One of the biggest objections critics often raise about Wal-Mart is how it treats its workers.

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5:38pm

Mon March 30, 2015
Politics

Controversy Continues Over Indiana's Religious Freedom Restoration Act

Originally published on Tue March 31, 2015 5:57 am

Copyright 2015 NPR. To see more, visit http://www.npr.org/.

Transcript

ROBERT SIEGEL, HOST:

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3:36am

Wed March 11, 2015
Shots - Health News

States Aim To Restrict Medically Induced Abortions

Originally published on Thu March 12, 2015 5:08 pm

A view of the eastern entrance to the Ohio Statehouse.
Bob Hall/Flickr

Of the million or so women who have abortions every year in the U.S., nearly a quarter end their pregnancy using medications. But just as states have been passing a record number of restrictions on surgical abortion, more are trying to limit this option as well.

One of the country's strictest laws is in Ohio. To understand it, a little history helps.

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5:25pm

Mon March 9, 2015
Shots - Health News

States Fund Pregnancy Centers That Discourage Abortion

Originally published on Mon March 9, 2015 8:07 pm

Google "abortion Columbus" and halfway down the first page is a headline: "Your Right to Choose, Abortion in Columbus." It's for Pregnancy Decision Health Center, or PDHC, a chain of six sites in Ohio's capital whose aim is actually to guide women out of having the procedure.

Like many of the thousands of crisis pregnancy centers across the U.S., the PDHC near Ohio State University is right next door to a Planned Parenthood. There's a cozy room for private chats and a larger open space decorated in soothing colors.

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3:37am

Tue March 3, 2015
Shots - Health News

Abortion Restrictions Complicate Access For Ohio Women

Originally published on Tue March 3, 2015 8:12 pm

Abortion-rights opponent Brian Normile of Beavercreek, Ohio, holds up a poster during a prayer vigil outside Planned Parenthood in Washington, D.C., in January.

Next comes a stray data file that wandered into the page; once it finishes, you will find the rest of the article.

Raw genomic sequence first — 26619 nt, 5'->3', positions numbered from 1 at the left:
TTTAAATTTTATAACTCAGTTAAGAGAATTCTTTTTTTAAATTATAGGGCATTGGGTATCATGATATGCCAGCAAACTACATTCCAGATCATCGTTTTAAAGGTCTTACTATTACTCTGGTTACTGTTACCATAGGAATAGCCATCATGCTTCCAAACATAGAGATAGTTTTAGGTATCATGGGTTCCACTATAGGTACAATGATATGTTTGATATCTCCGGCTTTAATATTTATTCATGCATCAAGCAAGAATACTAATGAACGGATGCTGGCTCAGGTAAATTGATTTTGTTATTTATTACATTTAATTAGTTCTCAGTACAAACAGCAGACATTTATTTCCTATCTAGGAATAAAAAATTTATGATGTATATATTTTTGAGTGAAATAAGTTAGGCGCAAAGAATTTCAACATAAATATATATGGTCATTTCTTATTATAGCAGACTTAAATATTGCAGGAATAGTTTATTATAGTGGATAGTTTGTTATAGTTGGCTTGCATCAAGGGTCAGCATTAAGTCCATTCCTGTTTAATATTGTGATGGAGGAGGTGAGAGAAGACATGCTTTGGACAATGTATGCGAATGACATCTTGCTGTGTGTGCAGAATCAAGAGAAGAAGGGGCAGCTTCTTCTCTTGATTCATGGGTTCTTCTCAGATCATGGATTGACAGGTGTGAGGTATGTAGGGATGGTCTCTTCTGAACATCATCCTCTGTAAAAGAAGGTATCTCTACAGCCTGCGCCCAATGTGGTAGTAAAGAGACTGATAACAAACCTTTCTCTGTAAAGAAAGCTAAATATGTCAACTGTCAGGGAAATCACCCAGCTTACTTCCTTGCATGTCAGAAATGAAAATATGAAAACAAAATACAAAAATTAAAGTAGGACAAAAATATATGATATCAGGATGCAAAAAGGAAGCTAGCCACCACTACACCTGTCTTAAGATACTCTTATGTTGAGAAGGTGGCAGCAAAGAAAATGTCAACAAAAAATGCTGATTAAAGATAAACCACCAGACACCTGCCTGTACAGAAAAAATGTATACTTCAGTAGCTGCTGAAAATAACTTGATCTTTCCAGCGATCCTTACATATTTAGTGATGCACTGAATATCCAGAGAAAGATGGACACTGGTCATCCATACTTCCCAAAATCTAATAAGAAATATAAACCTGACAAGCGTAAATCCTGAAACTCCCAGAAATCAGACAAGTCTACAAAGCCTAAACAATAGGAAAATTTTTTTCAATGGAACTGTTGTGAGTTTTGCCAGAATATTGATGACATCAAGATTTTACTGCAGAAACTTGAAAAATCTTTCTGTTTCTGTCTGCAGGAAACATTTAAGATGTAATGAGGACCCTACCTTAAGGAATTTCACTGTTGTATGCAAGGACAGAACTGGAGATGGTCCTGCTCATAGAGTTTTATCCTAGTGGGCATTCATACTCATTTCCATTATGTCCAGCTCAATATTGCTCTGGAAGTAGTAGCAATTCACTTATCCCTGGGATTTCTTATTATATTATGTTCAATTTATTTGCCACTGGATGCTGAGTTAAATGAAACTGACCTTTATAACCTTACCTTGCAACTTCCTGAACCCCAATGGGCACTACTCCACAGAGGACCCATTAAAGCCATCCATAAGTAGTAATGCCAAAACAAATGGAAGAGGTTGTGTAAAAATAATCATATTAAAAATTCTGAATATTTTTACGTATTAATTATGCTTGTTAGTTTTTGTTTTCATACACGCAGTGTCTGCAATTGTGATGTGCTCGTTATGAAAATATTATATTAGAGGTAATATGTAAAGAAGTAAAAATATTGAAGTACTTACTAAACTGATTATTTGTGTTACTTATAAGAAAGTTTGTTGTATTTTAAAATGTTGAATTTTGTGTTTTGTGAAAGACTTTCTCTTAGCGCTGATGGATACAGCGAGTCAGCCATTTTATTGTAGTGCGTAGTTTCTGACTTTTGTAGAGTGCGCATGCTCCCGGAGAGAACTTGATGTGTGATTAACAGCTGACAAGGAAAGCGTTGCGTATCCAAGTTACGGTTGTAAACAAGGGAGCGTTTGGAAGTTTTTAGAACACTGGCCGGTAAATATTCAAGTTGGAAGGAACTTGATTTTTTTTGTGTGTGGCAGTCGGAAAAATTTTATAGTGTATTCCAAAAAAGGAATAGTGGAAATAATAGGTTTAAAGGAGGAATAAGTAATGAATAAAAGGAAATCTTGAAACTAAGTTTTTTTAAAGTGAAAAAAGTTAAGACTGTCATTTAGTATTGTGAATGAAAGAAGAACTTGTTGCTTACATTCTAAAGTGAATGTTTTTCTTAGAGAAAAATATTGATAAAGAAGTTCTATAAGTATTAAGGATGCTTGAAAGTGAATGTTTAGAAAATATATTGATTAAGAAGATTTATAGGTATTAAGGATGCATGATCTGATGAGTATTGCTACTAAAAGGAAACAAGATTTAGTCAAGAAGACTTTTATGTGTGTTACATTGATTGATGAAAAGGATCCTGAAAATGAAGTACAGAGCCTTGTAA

Alex Wong Getty Images

Ohio may not have gotten the national attention of say, Texas, but a steady stream of abortion restrictions over the past four years has helped close nearly half the state's clinics that perform the procedure.

"We are more fully booked, and I think we have a harder time squeezing patients in if they're earlier in the pregnancy," says Chrisse France, executive director of Preterm. It's one of just two clinics still operating in Cleveland, and its caseload is up 10 percent.

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4:36am

Wed February 18, 2015
Shots - Health News

Kids' Solo Playtime Unleashes 'Free-Range' Parenting Debate

Originally published on Thu February 19, 2015 2:57 pm

People who practice free-range parenting say it makes kids more independent, but others see it as neglect. State and local laws don't specify what children are allowed to do on their own.
iStockphoto

Parents have made news recently after being detained for purposefully leaving children on their own, prompting renewed debate about so-called "free-range parenting."

That includes Danielle and Alexander Meitiv, a Silver Spring, Md., couple who are being investigated after they let their children, ages 10 and 6, walk home from a park last month by themselves.

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8:44am

Sat January 24, 2015
Politics

U.S. Once Had Universal Child Care, But Rebuilding It Won't Be Easy

Originally published on Sun January 25, 2015 12:41 am

Julie Byard, head of a Detroit nursery, tells children stories and sings them songs prior to their afternoon nap in 1942.
AP

Stumping in Kansas after his State of the Union, the president said that for most parents working today, child care is more than a "side issue," and that improving access "is a national economic priority for all of us."